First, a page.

David Bourget (Western Ontario)
David Chalmers (ANU, NYU)
Rafael De Clercq
Jack Alan Reynolds
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Acta Biotheoretica 48 (1) (2000)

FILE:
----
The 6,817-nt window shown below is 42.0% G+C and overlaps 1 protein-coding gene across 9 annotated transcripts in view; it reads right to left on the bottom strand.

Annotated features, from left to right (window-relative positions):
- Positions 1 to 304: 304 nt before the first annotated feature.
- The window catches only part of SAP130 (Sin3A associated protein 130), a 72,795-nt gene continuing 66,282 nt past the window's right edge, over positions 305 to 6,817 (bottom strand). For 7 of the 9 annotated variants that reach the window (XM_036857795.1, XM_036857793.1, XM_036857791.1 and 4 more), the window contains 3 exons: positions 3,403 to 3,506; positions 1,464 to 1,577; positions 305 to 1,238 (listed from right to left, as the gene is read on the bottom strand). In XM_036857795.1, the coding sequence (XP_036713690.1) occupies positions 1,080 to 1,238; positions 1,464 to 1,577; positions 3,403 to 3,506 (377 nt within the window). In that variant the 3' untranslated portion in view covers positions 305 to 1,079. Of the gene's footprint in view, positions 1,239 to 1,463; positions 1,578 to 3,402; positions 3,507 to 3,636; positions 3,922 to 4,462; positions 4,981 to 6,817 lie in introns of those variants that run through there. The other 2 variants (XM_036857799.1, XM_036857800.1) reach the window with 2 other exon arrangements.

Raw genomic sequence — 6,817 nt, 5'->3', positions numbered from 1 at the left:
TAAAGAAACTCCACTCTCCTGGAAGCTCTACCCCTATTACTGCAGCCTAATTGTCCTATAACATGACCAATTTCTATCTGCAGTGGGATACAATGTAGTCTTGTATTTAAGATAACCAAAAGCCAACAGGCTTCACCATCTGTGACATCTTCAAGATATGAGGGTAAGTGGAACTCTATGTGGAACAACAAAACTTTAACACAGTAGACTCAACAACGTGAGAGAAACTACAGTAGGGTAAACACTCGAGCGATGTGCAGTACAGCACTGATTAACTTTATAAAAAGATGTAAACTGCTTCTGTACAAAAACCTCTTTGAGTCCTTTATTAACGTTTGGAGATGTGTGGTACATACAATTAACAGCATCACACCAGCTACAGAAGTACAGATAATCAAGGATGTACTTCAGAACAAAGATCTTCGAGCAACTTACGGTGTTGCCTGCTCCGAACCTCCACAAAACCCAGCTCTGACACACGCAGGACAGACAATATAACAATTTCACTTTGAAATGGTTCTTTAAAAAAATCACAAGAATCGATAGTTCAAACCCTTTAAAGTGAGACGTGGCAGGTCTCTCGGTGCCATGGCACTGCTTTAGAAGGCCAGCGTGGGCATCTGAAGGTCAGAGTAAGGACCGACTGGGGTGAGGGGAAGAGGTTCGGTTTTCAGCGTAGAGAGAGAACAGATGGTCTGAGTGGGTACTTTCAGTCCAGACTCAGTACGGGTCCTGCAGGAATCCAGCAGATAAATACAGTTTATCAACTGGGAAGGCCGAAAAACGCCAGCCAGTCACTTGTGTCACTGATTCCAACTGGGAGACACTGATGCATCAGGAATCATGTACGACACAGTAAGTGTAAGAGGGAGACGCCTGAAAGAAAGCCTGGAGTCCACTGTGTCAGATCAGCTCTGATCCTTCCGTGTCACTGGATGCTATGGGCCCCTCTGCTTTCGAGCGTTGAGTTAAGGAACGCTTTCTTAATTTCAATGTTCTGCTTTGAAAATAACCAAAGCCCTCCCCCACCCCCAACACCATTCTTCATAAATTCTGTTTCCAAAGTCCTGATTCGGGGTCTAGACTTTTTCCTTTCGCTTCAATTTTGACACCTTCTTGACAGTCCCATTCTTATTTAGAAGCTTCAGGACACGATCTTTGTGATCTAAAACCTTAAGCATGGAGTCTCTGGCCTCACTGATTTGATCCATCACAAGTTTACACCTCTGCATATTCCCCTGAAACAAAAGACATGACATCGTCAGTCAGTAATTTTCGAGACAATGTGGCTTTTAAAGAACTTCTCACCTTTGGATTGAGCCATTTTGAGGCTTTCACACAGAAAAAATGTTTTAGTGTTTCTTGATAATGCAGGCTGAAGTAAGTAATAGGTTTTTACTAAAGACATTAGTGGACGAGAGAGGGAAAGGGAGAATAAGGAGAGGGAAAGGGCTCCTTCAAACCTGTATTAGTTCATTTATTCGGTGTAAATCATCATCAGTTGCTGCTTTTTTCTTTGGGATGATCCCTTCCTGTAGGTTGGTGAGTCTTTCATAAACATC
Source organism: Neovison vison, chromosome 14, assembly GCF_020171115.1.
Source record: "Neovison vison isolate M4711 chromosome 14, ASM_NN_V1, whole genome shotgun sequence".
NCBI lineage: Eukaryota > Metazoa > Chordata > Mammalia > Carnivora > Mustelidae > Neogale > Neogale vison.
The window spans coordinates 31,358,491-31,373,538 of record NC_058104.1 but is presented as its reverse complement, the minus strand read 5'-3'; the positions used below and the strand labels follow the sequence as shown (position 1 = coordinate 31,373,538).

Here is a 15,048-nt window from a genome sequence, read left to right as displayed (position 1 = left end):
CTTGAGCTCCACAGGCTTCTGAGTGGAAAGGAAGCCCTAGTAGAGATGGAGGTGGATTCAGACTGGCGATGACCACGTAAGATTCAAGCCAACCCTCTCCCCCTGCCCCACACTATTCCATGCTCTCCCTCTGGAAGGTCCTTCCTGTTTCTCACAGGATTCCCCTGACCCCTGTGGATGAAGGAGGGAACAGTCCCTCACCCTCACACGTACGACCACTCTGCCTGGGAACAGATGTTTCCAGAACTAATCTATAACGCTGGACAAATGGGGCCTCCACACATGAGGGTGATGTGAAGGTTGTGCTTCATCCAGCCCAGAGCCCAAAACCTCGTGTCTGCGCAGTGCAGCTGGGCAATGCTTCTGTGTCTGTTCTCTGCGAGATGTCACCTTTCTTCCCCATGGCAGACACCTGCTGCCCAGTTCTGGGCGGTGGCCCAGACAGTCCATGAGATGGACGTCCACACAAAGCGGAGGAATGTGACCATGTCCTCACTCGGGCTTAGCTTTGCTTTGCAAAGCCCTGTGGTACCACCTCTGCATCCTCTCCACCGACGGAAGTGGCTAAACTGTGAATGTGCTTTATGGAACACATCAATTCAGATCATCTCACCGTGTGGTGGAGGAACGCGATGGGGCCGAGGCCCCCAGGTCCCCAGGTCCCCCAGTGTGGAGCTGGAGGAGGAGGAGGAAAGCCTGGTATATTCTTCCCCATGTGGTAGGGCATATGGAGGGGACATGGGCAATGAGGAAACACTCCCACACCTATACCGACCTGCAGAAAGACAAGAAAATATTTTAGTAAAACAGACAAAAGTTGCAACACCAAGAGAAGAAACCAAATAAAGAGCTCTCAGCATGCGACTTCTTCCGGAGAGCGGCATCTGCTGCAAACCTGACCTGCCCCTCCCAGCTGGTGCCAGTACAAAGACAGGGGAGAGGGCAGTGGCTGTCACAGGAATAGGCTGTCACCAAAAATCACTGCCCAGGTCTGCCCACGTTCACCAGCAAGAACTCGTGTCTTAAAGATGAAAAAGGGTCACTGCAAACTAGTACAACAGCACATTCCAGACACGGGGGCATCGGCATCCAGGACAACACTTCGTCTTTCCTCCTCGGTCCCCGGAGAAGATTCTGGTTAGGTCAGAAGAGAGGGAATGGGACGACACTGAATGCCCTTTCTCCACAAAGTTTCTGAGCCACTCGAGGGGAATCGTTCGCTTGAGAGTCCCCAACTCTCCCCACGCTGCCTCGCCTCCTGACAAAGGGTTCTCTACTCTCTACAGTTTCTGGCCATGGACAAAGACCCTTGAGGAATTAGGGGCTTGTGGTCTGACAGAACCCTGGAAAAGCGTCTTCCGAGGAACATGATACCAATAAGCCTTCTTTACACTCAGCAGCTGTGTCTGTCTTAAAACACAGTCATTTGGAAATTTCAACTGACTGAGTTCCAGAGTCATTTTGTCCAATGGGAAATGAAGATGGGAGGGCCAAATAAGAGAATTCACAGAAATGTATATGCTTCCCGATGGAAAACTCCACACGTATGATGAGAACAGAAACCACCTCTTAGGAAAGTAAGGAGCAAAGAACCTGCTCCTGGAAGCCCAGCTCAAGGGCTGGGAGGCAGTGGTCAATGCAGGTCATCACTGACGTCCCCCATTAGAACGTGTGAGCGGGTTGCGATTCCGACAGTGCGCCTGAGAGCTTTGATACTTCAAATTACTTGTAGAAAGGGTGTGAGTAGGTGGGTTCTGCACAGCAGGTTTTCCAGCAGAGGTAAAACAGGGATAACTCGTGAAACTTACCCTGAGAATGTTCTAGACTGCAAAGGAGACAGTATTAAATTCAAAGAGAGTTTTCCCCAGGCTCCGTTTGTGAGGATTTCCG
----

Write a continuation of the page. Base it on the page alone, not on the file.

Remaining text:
The debate on the origins of modern humans is one of the oldest and most controversial in the field of palaeoanthropology. In the 1860s the debate was established in the evolutionary context and, as a conflict between two major schools and various sub-schools, it has continued up until the present day. The opposing schools were and still are, at best, in only partial alignment on the major scientific issues. Each of them is founded in its own metaphysics and focuses on an exclusive set of observations that it is capable of explaining. It would appear, therefore, that the history and present state of modern human origins research may be interpreted, in terms of Kuhn's philosophy of science, as an example of a pre-paradigm scientific dispute. This interpretation shows the immaturity of modern human origins research and calls for the re-examination of palaeoanthropology's basic theoretical propositions as well as of this sciencie's controversial relationship with the society.
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